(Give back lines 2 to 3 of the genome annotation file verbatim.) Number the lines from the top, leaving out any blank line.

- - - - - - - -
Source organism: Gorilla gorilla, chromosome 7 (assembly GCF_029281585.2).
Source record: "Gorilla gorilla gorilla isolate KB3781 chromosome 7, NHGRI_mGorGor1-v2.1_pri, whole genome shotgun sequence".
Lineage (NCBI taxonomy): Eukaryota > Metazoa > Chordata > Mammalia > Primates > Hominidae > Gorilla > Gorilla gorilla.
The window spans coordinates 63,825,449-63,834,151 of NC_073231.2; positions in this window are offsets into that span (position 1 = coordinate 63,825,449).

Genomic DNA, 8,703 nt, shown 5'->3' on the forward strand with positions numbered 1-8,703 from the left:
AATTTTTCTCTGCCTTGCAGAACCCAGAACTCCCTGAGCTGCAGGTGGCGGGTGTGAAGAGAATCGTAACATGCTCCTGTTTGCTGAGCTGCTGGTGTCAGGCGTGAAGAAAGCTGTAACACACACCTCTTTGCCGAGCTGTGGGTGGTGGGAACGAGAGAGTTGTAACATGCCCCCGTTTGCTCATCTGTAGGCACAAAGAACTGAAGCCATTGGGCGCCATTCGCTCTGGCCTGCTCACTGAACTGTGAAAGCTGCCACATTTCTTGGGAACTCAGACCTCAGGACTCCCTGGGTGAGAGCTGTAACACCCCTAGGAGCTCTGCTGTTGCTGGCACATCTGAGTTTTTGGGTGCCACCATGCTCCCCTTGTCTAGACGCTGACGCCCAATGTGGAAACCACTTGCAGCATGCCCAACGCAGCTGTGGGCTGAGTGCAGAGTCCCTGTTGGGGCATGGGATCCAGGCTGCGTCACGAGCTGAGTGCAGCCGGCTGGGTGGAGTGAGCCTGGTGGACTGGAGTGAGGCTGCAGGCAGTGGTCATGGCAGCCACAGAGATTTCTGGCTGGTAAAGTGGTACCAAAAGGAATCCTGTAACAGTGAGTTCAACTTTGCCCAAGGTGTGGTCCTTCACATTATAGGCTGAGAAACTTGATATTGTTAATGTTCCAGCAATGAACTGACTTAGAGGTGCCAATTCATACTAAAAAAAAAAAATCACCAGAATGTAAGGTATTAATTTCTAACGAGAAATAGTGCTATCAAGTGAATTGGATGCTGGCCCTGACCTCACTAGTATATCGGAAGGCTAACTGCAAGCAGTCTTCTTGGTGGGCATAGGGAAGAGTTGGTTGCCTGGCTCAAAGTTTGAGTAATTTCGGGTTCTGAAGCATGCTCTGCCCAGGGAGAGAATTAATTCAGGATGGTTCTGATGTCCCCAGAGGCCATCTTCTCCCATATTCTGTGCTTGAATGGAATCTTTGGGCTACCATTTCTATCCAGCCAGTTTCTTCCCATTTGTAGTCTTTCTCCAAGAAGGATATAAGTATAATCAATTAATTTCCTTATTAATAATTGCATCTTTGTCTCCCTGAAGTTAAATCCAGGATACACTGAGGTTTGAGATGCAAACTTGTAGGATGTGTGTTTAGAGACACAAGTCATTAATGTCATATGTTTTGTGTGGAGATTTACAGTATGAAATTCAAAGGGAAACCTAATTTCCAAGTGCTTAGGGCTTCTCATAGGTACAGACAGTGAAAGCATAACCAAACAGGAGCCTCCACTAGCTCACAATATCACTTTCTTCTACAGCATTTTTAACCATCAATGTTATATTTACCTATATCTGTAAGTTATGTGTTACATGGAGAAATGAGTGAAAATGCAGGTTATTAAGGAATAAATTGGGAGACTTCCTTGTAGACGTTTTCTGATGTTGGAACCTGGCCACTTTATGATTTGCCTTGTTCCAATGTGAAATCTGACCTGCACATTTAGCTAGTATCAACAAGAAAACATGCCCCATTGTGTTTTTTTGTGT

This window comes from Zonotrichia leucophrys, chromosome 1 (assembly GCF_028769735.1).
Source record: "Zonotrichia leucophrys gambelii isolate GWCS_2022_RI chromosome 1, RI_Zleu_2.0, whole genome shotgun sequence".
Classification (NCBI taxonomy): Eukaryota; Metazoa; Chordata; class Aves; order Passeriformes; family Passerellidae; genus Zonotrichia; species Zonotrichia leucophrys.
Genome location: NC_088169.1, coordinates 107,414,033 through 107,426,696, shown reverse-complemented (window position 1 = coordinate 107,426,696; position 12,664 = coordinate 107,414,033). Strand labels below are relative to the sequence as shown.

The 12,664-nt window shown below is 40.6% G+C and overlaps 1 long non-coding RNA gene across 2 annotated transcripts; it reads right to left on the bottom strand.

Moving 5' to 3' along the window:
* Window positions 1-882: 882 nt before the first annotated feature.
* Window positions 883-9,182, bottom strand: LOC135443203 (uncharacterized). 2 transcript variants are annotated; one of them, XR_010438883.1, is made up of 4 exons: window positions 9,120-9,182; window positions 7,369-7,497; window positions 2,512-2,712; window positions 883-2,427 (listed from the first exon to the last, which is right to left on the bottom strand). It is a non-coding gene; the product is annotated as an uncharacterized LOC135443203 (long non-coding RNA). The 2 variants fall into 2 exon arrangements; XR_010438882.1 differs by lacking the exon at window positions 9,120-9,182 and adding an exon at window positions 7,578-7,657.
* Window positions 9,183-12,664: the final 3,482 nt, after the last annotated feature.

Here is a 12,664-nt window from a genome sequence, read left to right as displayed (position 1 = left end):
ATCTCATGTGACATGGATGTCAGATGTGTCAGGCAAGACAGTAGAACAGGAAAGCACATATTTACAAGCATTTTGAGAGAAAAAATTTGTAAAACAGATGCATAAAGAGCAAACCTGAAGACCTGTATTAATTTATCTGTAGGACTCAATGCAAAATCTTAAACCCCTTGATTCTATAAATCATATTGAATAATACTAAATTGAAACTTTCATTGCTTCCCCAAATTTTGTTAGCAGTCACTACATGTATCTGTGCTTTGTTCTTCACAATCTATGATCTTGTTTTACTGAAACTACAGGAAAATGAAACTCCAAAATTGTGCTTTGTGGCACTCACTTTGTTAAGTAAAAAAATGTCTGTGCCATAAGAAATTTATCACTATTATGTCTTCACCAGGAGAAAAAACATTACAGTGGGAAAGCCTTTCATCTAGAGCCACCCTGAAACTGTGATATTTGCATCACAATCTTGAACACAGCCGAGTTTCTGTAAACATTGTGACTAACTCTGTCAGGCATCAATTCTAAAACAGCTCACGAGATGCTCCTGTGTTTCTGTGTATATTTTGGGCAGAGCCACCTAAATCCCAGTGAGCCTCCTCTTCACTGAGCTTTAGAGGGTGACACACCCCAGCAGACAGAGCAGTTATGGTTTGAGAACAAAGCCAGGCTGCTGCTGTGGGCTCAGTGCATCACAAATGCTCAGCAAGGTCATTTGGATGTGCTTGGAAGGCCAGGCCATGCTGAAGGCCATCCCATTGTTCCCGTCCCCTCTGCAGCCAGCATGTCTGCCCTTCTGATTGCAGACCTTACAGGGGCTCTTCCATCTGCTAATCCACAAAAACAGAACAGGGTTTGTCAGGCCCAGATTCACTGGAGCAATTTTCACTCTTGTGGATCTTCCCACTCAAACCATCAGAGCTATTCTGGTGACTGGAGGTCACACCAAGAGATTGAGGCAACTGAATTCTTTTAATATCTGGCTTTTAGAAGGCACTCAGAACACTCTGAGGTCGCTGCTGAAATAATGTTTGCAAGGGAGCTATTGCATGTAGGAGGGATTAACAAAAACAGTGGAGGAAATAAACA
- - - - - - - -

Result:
Source record: "Gorilla gorilla gorilla isolate KB3781 chromosome 7, NHGRI_mGorGor1-v2.1_pri, whole genome shotgun sequence".
Lineage (NCBI taxonomy): Eukaryota > Metazoa > Chordata > Mammalia > Primates > Hominidae > Gorilla > Gorilla gorilla.